Unwritten Rules of Social Relationships 2nd Edition by Dr Temple Grandin and Sean Barron

Unwritten Rules of Social Relationships 2nd Edition by Dr Temple Grandin and Sean Barron

This post introduces you to a very interesting book about two autistic individuals. Unwritten Rules of Social Relationships Decoding Social Mysteries Through the Unique Perspectives of Autism, Second Edition by Temple Grandin, Ph.D.; Sean Barron and edited by Veronica Zysk came out in January 2017. The book delves into the minds of two autistic individuals and shares not just their thoughts, but their ways of thinking.  We learn how this affects their social behavior and why some aspects of their lives have been so difficult. You will learn the differences between visual vs verbal thinkers.

Usually our author bios are at the end of our posts; however, by reading about the authors you will understand more what this book is about.

About Temple Grandin, Veronica Zysk, and Sean Barron:
 

Temple Grandin, Ph.D. (photo), Sean Barron authors and edited by Veronica Zysk- Unwritten Rules of Social Relationships Decoding Social Mysteries Through the Unique Perspectives of Autism, Second EditionTemple Grandin earned her Ph.D. in animal science from the University of Illinois and became an associate professor at Colorado State University. Dr. Grandin is one of the most respected individuals with high-functioning autism in the world. She presents at conferences nationwide, helping thousands of parents and professionals understand how to help individuals with autism, Asperger’s syndrome, and PDD. She is the author of Emergence: Labeled AutisticThinking in Pictures, Animals in Translation (which spent many weeks on The New York Times’ Best-Seller List), The Autistic Brain, and The Loving Push, co-written with Debra Moore, Ph.D.  One of the most celebrated — and effective — animal advocates on the planet, Dr. Grandin revolutionized animal movement systems and spearheaded reform resulting in the humane treatment of the world’s agricultural animals.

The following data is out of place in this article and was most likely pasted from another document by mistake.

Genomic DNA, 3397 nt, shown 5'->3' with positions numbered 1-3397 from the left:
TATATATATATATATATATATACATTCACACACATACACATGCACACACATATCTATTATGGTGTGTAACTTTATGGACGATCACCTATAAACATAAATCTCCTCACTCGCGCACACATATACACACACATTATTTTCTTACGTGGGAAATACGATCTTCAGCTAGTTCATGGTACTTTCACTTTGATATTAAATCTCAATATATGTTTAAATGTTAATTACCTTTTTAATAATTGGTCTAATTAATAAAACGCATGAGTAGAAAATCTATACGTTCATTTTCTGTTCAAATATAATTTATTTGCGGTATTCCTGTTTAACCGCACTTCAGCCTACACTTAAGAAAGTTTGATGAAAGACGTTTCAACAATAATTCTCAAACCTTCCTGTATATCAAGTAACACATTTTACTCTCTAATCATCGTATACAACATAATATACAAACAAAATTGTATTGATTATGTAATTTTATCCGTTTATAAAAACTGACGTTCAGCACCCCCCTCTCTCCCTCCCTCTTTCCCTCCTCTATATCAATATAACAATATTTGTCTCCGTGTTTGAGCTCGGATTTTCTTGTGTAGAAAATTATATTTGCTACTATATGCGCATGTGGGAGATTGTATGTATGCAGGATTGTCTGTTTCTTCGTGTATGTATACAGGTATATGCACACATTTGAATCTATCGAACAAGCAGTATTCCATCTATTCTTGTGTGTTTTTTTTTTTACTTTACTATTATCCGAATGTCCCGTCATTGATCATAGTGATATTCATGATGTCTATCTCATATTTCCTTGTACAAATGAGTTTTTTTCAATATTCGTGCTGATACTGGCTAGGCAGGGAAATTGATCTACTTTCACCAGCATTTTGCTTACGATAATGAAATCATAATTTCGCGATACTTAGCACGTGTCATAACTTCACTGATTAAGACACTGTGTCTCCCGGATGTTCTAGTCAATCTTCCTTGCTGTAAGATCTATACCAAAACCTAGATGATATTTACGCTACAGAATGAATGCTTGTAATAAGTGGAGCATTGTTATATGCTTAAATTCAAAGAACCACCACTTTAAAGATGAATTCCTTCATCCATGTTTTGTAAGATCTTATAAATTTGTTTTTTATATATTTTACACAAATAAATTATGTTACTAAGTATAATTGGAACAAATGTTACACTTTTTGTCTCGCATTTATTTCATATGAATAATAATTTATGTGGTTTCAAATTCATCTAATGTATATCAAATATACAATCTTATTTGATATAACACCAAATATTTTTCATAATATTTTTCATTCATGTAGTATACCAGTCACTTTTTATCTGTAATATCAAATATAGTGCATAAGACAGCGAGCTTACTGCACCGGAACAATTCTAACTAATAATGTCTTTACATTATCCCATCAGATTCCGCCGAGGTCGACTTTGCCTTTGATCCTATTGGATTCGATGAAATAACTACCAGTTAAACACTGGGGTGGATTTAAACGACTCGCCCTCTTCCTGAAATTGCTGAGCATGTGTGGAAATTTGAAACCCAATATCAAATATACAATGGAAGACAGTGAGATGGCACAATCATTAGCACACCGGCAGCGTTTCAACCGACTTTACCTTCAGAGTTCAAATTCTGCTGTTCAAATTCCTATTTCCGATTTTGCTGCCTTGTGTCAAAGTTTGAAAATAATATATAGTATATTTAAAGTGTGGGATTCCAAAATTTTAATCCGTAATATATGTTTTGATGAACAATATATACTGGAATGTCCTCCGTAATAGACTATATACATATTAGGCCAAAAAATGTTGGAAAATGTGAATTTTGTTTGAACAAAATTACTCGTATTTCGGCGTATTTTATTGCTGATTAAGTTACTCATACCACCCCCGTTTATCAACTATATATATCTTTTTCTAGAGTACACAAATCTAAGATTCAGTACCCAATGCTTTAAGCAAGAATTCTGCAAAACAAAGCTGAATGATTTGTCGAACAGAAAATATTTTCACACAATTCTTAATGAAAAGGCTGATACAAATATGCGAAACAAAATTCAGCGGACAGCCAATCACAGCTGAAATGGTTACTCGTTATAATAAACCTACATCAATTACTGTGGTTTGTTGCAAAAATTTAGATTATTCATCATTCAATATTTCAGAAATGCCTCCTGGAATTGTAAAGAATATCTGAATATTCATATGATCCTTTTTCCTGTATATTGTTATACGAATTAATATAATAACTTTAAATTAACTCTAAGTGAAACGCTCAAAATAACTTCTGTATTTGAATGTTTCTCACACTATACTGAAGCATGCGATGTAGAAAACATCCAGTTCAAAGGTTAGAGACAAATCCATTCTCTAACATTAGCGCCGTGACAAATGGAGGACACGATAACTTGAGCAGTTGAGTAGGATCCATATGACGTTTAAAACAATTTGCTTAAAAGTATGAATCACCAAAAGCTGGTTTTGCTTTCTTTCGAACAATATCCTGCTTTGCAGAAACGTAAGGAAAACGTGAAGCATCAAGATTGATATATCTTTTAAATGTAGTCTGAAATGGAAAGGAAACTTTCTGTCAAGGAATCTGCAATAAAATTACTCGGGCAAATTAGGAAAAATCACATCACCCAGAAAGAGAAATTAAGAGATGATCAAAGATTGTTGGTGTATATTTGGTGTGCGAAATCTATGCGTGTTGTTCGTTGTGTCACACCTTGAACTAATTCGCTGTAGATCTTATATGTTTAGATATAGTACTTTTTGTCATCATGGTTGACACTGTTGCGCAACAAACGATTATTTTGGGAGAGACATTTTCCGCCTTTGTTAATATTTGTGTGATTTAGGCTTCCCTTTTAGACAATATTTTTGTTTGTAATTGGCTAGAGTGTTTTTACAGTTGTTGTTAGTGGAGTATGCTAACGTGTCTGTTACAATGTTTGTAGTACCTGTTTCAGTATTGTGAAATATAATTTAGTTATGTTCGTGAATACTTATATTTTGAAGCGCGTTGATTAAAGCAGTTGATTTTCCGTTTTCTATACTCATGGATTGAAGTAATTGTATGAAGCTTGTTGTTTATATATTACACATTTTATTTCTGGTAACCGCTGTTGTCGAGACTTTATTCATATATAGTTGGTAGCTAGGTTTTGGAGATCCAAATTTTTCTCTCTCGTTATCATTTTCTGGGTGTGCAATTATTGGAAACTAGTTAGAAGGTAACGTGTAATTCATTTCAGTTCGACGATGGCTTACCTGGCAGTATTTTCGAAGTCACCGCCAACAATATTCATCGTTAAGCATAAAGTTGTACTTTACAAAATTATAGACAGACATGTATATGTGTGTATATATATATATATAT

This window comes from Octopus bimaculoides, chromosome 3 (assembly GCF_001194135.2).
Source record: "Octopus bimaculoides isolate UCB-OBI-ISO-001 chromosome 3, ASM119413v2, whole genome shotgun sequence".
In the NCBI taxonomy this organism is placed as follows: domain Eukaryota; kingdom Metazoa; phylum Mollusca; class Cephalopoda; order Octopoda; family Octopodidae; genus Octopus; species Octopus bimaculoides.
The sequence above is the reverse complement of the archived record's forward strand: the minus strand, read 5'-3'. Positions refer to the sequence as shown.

Special Needs Book Review has reviewed many of Dr. Temple Grandin’s books. Find the reviews and where to buy them at the end of this post.

 
Veronica Zysk has been working in the field of autism since 1991. She served as Executive Director of the Autism Society of Temple Grandin, Ph.D. , Sean Barron authors and edited by Veronica Zysk (photo)- Unwritten Rules of Social Relationships Decoding Social Mysteries Through the Unique Perspectives of Autism, Second EditionAmerica from 1991-1996 and joined Future Horizons, where she was the visionary for the first national magazine on autism spectrum disorders, the Autism Asperger’s Digest, winner of multiple Gold Awards for excellence. In addition to her writing collaborations with Ellen Notbohm (1001 Great Ideas for Teaching and Raising Children with Autism or Asperger’s; Ten Things Every Student with Autism Wishes You Knew), she has co-authored and/or edited 14 other books on autism and Asperger’s, working with noted authors such as Temple Grandin, James Ball, and Michelle Garcia Winner. Veronica makes her home in the beautiful western mountains of North Carolina.
 
Temple Grandin, Ph.D. , Sean Barron (photo) authors and edited by Veronica Zysk - Unwritten Rules of Social Relationships Decoding Social Mysteries Through the Unique Perspectives of Autism, Second EditionSean Barron is an interesting, intelligent man who has faced the challenges of being on the autism spectrum, but, today, he has progressed to the point that it is difficult to realize that he once was truly impacted by autism/Asperger’s syndrome. Sean is a graduate of Youngstown State University and works as a reporter for the Youngstown Vindicator. He has multiple degrees and his latest degree is in journalism. He’s a freelance writer and lives independently. Sean co-authored There’s A Boy in Here with his mother, Judy Barron.
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Overview: Unwritten Rules of Social Relationships Decoding Social Mysteries Through the Unique Perspectives of Autism Dr. Temple Grandin and Sean Barron use their colorful life stories to explain the unwritten rules and patterns of social relationships. They create guidelines for living and working with others and illustrate their applications for even the most complex situations. The authors’ insights are invaluable to anyone who has ever felt “outside the norm.” Temple’s logical mind controlled her social behavior. She interacted with many adults and other children, experiencing varied social situations. Logic informed her decision to obey social rules and avoid unpleasant consequences.